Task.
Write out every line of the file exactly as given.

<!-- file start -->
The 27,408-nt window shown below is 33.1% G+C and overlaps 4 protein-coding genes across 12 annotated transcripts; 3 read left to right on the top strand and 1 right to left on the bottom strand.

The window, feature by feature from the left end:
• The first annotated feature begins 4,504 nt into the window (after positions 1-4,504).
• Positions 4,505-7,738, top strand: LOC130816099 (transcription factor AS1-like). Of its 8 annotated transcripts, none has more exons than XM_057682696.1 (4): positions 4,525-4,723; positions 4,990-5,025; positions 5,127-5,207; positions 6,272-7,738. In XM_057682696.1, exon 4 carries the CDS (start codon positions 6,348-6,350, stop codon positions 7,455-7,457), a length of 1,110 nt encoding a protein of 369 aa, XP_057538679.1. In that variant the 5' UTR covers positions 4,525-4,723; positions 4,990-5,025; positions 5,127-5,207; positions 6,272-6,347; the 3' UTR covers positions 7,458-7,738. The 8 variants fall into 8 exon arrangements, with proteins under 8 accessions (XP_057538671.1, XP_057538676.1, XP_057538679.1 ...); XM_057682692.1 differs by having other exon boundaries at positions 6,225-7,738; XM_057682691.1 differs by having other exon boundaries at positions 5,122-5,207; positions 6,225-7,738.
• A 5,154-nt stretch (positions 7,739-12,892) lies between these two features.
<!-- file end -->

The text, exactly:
The 27,408-nt window shown below is 33.1% G+C and overlaps 4 protein-coding genes across 12 annotated transcripts; 3 read left to right on the top strand and 1 right to left on the bottom strand.

The window, feature by feature from the left end:
• The first annotated feature begins 4,504 nt into the window (after positions 1-4,504).
• Positions 4,505-7,738, top strand: LOC130816099 (transcription factor AS1-like). Of its 8 annotated transcripts, none has more exons than XM_057682696.1 (4): positions 4,525-4,723; positions 4,990-5,025; positions 5,127-5,207; positions 6,272-7,738. In XM_057682696.1, exon 4 carries the CDS (start codon positions 6,348-6,350, stop codon positions 7,455-7,457), a length of 1,110 nt encoding a protein of 369 aa, XP_057538679.1. In that variant the 5' UTR covers positions 4,525-4,723; positions 4,990-5,025; positions 5,127-5,207; positions 6,272-6,347; the 3' UTR covers positions 7,458-7,738. The 8 variants fall into 8 exon arrangements, with proteins under 8 accessions (XP_057538671.1, XP_057538676.1, XP_057538679.1 ...); XM_057682692.1 differs by having other exon boundaries at positions 6,225-7,738; XM_057682691.1 differs by having other exon boundaries at positions 5,122-5,207; positions 6,225-7,738.
• A 5,154-nt stretch (positions 7,739-12,892) lies between these two features.